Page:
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This article was published 17/9/2018 (498 days ago), so information in it may no longer be current.
A judge will decide whether a contentious plan for a high density transit oriented development in the Parker lands will go to a public hearing at City Hall.
Gem Equities, owner of 47 acres in the Parker lands, submitted an application to the Court of Queen’s Bench to compel the City of Winnipeg’s City Centre community committee to consider development applications at a public meeting on Nov. 13.
Dave Hill, the lawyer representing Gem Equities in court, said hearings concluded on Sept. 10 and Justice Candace Grammond reserved her decision to a later date.
Earlier this month, the standing policy committee on property, development, heritage and downtown development unanimously rejected an application by Gem Equities to give a first reading of its secondary plan for the 133 acres east of Waverley Street and south of the CN Letellier rail line, encompassing the future bus rapid transit corridor. The secondary plan outlines how development will occur on the land based on the City’s OurWinnpeg and Complete Communities policies.
Gem Equities is planning to build a mixed-use residential development along the future bus rapid transit corridor that will have about 1,900 units when complete. About two acres are set aside for small pocket parks and community park space.
John Kiernan, the City’s director of planning, property, and development, told the committee the secondary plan contained a number of issues that needed to be resolved before the department could support the plan.
"The department and the public service at this time see a substantial number of required changes before we would be comfortable with recommending that this plan move to first reading," Kiernan said. "We’re not saying that the (proponent) be rejected but that we work with the applicant to be able to amend the plan to address issues and concerns."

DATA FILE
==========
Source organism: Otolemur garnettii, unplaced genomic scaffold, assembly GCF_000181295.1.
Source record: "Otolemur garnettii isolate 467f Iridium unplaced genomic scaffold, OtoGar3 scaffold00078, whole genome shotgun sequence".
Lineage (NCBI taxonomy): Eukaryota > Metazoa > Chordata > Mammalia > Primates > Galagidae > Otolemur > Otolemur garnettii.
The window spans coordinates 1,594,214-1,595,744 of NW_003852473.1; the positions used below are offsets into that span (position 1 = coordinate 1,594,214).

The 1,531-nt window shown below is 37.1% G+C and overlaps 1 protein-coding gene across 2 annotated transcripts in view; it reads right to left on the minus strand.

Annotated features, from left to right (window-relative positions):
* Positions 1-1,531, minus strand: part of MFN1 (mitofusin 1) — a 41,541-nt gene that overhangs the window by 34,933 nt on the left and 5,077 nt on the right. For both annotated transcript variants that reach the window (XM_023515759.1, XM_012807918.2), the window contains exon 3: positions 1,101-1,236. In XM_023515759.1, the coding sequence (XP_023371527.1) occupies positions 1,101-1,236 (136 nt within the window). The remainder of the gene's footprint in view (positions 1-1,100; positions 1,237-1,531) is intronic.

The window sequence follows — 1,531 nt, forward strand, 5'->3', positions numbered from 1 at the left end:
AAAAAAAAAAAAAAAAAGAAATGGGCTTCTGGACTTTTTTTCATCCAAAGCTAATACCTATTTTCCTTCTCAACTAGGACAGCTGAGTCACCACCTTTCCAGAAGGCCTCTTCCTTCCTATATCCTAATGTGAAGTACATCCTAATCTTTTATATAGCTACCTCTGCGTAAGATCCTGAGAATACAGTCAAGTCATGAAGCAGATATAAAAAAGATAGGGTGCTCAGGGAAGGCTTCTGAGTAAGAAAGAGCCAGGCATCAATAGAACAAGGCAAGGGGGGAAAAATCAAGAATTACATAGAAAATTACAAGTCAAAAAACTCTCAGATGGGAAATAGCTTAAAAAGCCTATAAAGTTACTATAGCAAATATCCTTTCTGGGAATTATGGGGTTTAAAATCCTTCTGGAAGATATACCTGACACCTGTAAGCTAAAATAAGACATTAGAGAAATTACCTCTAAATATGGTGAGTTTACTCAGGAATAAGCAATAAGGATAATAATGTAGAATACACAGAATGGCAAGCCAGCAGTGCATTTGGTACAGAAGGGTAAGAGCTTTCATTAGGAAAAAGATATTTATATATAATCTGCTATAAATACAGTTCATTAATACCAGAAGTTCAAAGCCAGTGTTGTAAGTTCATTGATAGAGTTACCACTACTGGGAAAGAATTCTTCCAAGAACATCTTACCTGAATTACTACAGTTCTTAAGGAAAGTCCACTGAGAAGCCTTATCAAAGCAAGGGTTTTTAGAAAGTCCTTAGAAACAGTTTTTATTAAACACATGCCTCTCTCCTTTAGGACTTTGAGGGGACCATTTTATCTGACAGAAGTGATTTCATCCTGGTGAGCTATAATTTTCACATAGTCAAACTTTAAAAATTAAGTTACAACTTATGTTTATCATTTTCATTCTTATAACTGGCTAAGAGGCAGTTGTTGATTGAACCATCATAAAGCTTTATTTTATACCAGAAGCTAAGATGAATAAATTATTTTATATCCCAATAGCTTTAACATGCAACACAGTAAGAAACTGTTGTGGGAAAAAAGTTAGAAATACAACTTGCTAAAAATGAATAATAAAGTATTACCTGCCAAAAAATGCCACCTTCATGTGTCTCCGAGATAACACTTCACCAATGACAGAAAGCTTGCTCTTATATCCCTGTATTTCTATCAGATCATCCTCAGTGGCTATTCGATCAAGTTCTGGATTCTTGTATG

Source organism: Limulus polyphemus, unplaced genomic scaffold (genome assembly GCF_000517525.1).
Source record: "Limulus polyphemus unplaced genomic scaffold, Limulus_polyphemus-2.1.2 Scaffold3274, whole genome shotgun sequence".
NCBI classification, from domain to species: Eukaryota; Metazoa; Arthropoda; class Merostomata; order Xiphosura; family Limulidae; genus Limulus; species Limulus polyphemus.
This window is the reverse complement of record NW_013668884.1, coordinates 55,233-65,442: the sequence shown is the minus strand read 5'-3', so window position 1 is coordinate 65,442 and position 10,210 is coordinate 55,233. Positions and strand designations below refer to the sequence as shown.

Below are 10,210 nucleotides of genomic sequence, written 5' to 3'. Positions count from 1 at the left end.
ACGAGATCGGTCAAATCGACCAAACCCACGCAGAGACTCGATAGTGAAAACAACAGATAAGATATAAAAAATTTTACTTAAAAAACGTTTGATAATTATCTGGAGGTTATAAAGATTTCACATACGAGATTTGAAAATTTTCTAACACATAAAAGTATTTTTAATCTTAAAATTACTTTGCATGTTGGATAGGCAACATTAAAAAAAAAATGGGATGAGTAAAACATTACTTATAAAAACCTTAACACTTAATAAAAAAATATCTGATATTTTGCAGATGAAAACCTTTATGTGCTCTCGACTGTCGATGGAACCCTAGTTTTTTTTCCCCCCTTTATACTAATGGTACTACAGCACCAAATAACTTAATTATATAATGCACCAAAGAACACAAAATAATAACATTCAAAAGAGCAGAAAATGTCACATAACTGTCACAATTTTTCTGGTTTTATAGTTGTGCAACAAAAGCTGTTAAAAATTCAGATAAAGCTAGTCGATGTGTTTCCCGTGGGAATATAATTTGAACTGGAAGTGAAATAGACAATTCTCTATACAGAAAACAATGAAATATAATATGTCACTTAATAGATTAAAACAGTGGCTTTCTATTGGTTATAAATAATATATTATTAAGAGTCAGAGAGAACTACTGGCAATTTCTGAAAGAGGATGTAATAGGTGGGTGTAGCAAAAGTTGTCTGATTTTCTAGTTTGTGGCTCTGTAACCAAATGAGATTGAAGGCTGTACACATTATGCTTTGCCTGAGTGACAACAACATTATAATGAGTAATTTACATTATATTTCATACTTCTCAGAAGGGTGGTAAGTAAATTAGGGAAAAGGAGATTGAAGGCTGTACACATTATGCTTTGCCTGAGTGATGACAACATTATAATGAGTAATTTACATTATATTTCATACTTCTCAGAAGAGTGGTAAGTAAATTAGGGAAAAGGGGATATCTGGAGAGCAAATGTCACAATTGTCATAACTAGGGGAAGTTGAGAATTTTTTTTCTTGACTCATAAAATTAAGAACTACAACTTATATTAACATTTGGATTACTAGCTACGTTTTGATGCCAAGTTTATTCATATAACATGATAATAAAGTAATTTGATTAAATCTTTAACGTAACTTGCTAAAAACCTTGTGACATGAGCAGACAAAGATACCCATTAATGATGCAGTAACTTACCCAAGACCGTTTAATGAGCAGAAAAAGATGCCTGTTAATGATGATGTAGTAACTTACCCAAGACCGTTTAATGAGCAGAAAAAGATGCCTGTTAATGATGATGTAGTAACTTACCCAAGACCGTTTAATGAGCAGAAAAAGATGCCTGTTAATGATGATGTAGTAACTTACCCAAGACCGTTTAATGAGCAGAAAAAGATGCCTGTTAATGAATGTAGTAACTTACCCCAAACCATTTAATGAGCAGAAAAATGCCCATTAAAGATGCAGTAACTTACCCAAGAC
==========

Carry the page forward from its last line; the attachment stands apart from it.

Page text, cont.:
According to the administrative report, the plan was criticized because it lacks clear direction on how development should occur, applies an "incorrect (transit oriented development) type" in the plan area, lacks detail to evaluate future proposals, permits industrial and high density residential use, and does not protect a clearly defined portion of the remaining forest on site.
The committee concurred in the public service’s recommendation to allow the developer to amend the plan, in consultation with the public works department, without having to submit a new application and pay the associated fees.
Andrew Marquess, owner of Gem Equities, and consultants working on the project did not appear at the Sept. 4 meeting, citing the court proceedings that were ongoing at the time.
Marquess declined to offer a comment on the committee’s decision or say whether Gem would cooperate with the department to make changes, and referred to a media statement issued prior to the meeting.
The statement said affidavits being considered by the court suggest city administration has been secretive, uncommunicative and non-consultative on the Parker land proposal and that the administrative report is "filled with exaggerations and inaccuracies and casts aspersions on the well-respected multi-disciplinary team of professionals from across Canada working on this project."
Danielle Da Silva